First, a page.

Success with the publisher Pocket Books didn’t last. They closed their mystery line and authors found themselves and their books without contracts. Hubbard said she tried to write books like ones that were popular and selling well. They never worked from her lack of passion with the projects.

“You really have to write the book you like to read,” Hubbard said.

Don’t write to the market. Another Man’s Treasure seemed like it would be picked up by a publishing house. It was moved up the chain of command, but when it came to final approval, it kept getting rejected. That’s when she decided that she loved the story too much to abandon it and self-published.

The meat of the early workshop was to get the attendees thinking about elements of their stories. Some basics were reviewed like defining the protagonist, antagonist, and the villain. Popular examples were given for all the topics like Harry Potter characters.

Then we went over external and internal conflicts for both the good guys and the bad guys of our stories. We were given time to complete a stack of worksheets and then a few people shared their answers to the different sections.

One of the important lessons that I got from the morning session was about character goals. I’ve been pretty good identifying what my characters need to do or rather want to do; I think my first book Cardiac Arrest also helped me work through what happens when characters don’t succeed (which can be your ending if you really want). Filling out the worksheet and remembering the book I wrote two years ago which only just came out, I was happy to see that I did address this question: what’s the worst thing that can happen if the goal isn’t achieved?

Also, identifying the difference between turning points and tension or conflicts. There was decent emphasis in both workshops about how conflict doesn’t equate to nor have to lead to violence (something that superhero movies mash together interchangeably).

After this workshop, I have a bit more confidence in saying I did a good job with Cardiac Arrest and the sequel, Full Body Manslaughter. Book three, Miscarriage of Justice, is so rough right now, I’m not sure anyone would care for it until after it’s revised a lot. It was also the most painful one to write.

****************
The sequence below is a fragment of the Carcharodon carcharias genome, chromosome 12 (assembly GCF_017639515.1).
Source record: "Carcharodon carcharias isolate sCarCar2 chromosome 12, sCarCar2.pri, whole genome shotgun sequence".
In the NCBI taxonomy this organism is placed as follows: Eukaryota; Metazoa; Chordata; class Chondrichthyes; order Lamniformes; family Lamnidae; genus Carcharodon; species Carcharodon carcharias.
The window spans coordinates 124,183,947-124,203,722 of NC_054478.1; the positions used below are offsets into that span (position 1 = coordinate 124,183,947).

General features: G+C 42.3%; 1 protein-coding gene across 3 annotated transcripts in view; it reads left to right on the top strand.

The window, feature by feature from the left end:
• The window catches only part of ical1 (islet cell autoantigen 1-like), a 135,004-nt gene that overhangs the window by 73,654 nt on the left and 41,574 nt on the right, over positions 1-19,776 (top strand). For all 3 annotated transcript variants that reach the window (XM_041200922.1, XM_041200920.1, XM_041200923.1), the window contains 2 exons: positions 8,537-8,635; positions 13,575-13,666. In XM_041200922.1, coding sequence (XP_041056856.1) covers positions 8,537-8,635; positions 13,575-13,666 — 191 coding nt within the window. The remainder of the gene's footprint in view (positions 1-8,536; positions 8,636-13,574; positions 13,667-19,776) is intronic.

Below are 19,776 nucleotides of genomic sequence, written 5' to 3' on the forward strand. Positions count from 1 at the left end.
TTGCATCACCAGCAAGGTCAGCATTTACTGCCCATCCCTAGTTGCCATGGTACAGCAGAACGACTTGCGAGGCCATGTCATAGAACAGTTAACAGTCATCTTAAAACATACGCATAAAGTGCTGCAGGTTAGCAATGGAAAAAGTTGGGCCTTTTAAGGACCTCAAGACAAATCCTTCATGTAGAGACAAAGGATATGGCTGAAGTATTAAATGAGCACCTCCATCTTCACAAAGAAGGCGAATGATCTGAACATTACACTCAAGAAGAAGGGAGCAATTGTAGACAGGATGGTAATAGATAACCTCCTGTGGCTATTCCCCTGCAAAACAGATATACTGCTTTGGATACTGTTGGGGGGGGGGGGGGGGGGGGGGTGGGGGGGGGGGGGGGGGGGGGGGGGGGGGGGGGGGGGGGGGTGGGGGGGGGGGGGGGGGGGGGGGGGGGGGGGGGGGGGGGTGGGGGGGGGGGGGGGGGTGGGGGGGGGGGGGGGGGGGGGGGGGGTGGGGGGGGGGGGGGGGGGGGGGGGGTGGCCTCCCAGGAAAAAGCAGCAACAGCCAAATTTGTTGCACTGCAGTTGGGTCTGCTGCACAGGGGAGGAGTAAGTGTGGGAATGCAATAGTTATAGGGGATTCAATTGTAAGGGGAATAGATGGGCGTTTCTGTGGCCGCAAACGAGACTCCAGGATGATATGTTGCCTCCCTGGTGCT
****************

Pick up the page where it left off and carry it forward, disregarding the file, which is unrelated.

JANE CLELAND was one of the speakers I got to see in 2015 when she workshopped red herrings. This year she did a great job covering plot structure and the elements of twists, reversals, and dangers (TRDs). How to weave in subplots was covered at an introductory level too; anything more involved would be a whole semester’s class. Those are just a couple things that are also in her new book which MWA gifted to the attendees.

Cleland is known for her Josie Prescott mysteries which have ten books out, the eleventh coming soon. She also has a passion for business, something I wish I possessed, but have zero interest in (trying to balance my Patreon statement gives me a headache). So among her offerings of books and speaking engagements, you can also look for her advice on corporate training.

She’s also a college professor. She said that at Lehmann, most of her students are either immigrants or the first generation of children of immigrants (mostly from Latin America) and that they are often the first in their families to go to college. She was incredibly human whenever she talked about her fans and students, sometimes tearing up. I still don’t know how people have demanding jobs and manage to write novels or make comics.

A key factor besides needing good guys and bad guys in your story, Cleland said there has to be a personal reason for your protagonist to get involved in the crime solving (for amateur sleuths not police procedurals).


She also shared a lot of favorite quotes which is something I look for many times a week for comfort.

A few of the plotting elements to bear in mind are:

  • Keep raising the stakes.
  • Use the different tones of short bursts of surprise, longer periods of tension, and moments of quiet decompression.
  • Find the danger in your setting (ex: empty serene beach offers no place to hide).
  • Don’t forget your readers have expectations.
  • Let the answers to the puzzles come slowly.
  • Have a roadmap for your TRDs and subplots to allow the best pacing possible.

It took the entire afternoon session to go over the 13 steps to plot structure. It went fast for me. I was shocked to check my phone and see it was 4PM. I took the scenic route home and would easily sell my soul to never sit in traffic again.